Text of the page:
Aaron J. Shenhar, Professor of Technology Management, James J. Renier Visiting Chair, Center for the Development of Technological Leadership, University of Minnesota, MN and R. Max Wideman

This paper is the first of a series of six papers describing the search for a best practices linkage from project classification through management style to project success. It represent part of the research conducted between 1992 and 1998. This paper was presented to an INFORMS Conference in Washington, DC, in May, 1996, and briefly reviews the genesis of modern project management and its scope in today's business and technical environment.

Published here December, 2001.

Background  | Genesis | Scope | Typology | Classification | Linking | Conclusion

Genesis of Modern Project Management

We need to be sure that we have a common understanding of what a project is. Perhaps the simplest definition is that a project is "A unique set of activities with a beginning and an end, undertaken to meet some established goals, objectives and deliverables within defined constraints of scope, quality, time, cost and stakeholder or customer satisfaction." Even though the word "project" is often misused, this definition implies that a project is a process quite distinct from the product which is the output from this process. Note also that scope, quality, time and cost determine the 'boundaries' or limitations of the project (process), but that the measure of customer's satisfaction is the measure of the project's 'success'.

Intuitively, we must know that the success of a project depends on both the management process as well as the 'value' of the product upon completion. Surprisingly, the issue of project success, what it is and what management style or organizational approach can best achieve it has received only quite recent attention in the project management literature. Yet, the corner stone of modern and successful project management also derives from ancient history.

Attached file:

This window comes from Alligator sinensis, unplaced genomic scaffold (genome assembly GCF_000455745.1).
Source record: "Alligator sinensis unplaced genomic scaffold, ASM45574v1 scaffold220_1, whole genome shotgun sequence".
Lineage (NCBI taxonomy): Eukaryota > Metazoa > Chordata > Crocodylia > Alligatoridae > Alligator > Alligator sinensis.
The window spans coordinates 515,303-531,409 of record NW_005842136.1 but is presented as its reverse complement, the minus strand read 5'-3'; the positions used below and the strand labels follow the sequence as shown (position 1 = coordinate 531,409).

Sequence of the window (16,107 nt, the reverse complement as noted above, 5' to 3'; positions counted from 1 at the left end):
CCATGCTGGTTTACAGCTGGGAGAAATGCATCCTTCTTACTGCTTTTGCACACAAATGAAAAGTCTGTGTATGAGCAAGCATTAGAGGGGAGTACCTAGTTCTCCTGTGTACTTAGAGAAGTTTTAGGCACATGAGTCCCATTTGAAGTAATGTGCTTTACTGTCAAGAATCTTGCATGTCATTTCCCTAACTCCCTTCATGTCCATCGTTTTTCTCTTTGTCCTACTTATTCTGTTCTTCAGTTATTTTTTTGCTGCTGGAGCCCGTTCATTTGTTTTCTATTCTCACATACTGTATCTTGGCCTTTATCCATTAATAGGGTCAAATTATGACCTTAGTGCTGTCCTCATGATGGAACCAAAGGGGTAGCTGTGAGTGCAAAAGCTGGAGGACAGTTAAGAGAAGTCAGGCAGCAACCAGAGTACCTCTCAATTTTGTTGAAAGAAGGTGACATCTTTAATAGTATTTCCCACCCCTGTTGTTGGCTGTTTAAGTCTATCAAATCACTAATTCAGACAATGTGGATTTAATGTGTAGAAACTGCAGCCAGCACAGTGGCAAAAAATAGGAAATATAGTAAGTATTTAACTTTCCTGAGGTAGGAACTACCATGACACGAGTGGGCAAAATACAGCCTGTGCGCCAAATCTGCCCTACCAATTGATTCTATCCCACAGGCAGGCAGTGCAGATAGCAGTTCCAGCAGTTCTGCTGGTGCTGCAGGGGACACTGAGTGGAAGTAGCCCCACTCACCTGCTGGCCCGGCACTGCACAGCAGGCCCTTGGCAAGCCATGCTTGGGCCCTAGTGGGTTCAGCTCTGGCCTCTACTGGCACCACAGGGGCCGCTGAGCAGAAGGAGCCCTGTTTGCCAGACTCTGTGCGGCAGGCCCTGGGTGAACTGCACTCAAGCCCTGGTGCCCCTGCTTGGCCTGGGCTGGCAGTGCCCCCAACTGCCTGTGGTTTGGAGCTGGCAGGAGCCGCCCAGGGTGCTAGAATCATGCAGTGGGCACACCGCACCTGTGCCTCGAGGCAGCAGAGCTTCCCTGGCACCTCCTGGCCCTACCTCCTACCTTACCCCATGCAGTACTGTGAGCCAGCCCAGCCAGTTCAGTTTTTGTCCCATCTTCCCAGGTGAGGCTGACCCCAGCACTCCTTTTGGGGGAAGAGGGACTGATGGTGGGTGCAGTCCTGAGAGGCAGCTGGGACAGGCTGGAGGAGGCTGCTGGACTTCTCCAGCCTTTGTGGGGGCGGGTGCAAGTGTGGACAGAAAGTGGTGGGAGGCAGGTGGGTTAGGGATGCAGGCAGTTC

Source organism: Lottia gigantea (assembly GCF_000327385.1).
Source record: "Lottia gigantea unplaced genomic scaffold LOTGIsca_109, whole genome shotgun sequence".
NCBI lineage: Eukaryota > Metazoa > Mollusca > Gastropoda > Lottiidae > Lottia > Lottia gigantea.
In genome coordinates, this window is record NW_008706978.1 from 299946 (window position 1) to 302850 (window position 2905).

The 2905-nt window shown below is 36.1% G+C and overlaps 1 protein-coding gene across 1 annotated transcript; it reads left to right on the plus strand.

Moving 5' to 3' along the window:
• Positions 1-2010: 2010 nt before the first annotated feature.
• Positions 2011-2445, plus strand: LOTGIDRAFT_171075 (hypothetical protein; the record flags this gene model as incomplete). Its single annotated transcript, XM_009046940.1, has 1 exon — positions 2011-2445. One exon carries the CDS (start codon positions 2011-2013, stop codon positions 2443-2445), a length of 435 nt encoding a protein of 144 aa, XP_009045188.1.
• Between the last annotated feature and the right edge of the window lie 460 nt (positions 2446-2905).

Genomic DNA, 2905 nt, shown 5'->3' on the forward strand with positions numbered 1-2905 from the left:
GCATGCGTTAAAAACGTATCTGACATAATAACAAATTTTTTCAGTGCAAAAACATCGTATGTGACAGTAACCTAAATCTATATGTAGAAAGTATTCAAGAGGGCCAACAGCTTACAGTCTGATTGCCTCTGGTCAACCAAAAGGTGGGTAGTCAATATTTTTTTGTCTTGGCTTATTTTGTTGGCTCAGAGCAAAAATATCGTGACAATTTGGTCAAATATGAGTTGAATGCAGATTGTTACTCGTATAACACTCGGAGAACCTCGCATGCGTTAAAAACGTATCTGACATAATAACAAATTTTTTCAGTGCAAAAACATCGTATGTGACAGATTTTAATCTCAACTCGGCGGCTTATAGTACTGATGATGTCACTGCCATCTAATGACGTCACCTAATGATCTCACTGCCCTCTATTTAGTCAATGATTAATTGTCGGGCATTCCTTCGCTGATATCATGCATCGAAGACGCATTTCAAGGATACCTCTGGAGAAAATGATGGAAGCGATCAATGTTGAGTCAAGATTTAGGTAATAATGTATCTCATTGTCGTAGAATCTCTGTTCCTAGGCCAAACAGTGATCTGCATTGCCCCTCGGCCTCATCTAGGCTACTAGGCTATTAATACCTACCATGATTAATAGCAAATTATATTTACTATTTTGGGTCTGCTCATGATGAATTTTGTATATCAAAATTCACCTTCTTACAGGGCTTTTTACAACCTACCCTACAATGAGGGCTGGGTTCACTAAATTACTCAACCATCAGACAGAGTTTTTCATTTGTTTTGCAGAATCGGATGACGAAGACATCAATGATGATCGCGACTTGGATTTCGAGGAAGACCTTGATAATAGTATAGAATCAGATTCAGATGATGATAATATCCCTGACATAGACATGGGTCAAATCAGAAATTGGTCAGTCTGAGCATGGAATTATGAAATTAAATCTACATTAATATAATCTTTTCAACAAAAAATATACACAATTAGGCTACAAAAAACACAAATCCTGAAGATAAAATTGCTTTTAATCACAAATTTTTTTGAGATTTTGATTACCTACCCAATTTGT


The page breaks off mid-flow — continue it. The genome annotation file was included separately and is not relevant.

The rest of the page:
More than 2,500 years ago, the famous Chinese philosopher, Confucius, expressed this sentiment. "In all things, success depends upon previous preparation - and without such preparation there is sure to be failure." In modern parlance, this elementary observation translates into a simple two-step sequence: 'Plan before doing', or the more popular exhortation 'Plan Your Work, Work Your Plan!' This basic concept is the foundation of the project life cycle by which projects need to be managed. First plan, then produce.

Of course, the real world of project management is not quite so simple, but it helps if we can grasp the fundamentals. Interestingly, the two steps have entirely different characteristics and require quite different management approaches. This is because planning is (or should be) about 'Doing the right things' to ensure the success of the project.

It includes ensuring that the correct objectives are selected and correctly stated, selecting the best solutions, and the best way of implementing them. It also includes, and this is frequently overlooked, reaching agreement on the relevant measurable critical success indicators by which the project's management will direct or guide the project process. Planning is about maximizing the project's 'effectiveness'.

Producing, on the other hand, is about 'Doing the things right' or, in the words of the Total Quality Management enthusiasts - 'Do it right the first time!'. If the project is to be contained within its scope, quality, time and cost parameters, then the focus must be on competent administration and creating a productive environment. Producing is about maximizing the project's 'efficiency'.

Integrating the considerations just outlined above enables a project to be put through a systematic project management process consisting of the generic four-phase project life cycle shown in Figure 1.

Figure 1: Four-phase Generic Project Life Cycle
Figure 1: Four-phase Generic Project Life Cycle
Background  Background

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